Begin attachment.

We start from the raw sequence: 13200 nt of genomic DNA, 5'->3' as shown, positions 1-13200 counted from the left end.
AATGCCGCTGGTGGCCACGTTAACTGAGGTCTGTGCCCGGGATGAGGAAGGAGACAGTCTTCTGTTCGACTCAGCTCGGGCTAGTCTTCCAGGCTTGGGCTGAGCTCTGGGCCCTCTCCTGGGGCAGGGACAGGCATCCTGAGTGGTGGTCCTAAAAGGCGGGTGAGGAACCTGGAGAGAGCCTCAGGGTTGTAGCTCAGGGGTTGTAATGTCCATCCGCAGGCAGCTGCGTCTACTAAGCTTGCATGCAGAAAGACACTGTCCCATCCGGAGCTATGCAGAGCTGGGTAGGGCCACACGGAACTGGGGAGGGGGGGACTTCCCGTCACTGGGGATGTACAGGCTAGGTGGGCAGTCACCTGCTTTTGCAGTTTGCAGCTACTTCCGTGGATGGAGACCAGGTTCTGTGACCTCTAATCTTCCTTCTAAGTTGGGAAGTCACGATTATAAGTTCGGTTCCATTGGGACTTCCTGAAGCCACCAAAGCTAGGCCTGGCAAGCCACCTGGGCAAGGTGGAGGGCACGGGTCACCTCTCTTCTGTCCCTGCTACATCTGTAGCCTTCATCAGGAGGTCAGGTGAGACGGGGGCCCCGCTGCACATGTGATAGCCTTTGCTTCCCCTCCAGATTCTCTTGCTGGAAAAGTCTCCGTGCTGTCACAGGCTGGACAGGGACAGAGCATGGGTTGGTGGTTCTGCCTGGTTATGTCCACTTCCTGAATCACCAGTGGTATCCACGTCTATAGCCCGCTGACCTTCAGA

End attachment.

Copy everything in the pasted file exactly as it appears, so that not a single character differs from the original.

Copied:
We start from the raw sequence: 13200 nt of genomic DNA, 5'->3' as shown, positions 1-13200 counted from the left end.
AATGCCGCTGGTGGCCACGTTAACTGAGGTCTGTGCCCGGGATGAGGAAGGAGACAGTCTTCTGTTCGACTCAGCTCGGGCTAGTCTTCCAGGCTTGGGCTGAGCTCTGGGCCCTCTCCTGGGGCAGGGACAGGCATCCTGAGTGGTGGTCCTAAAAGGCGGGTGAGGAACCTGGAGAGAGCCTCAGGGTTGTAGCTCAGGGGTTGTAATGTCCATCCGCAGGCAGCTGCGTCTACTAAGCTTGCATGCAGAAAGACACTGTCCCATCCGGAGCTATGCAGAGCTGGGTAGGGCCACACGGAACTGGGGAGGGGGGGACTTCCCGTCACTGGGGATGTACAGGCTAGGTGGGCAGTCACCTGCTTTTGCAGTTTGCAGCTACTTCCGTGGATGGAGACCAGGTTCTGTGACCTCTAATCTTCCTTCTAAGTTGGGAAGTCACGATTATAAGTTCGGTTCCATTGGGACTTCCTGAAGCCACCAAAGCTAGGCCTGGCAAGCCACCTGGGCAAGGTGGAGGGCACGGGTCACCTCTCTTCTGTCCCTGCTACATCTGTAGCCTTCATCAGGAGGTCAGGTGAGACGGGGGCCCCGCTGCACATGTGATAGCCTTTGCTTCCCCTCCAGATTCTCTTGCTGGAAAAGTCTCCGTGCTGTCACAGGCTGGACAGGGACAGAGCATGGGTTGGTGGTTCTGCCTGGTTATGTCCACTTCCTGAATCACCAGTGGTATCCACGTCTATAGCCCGCTGACCTTCAGA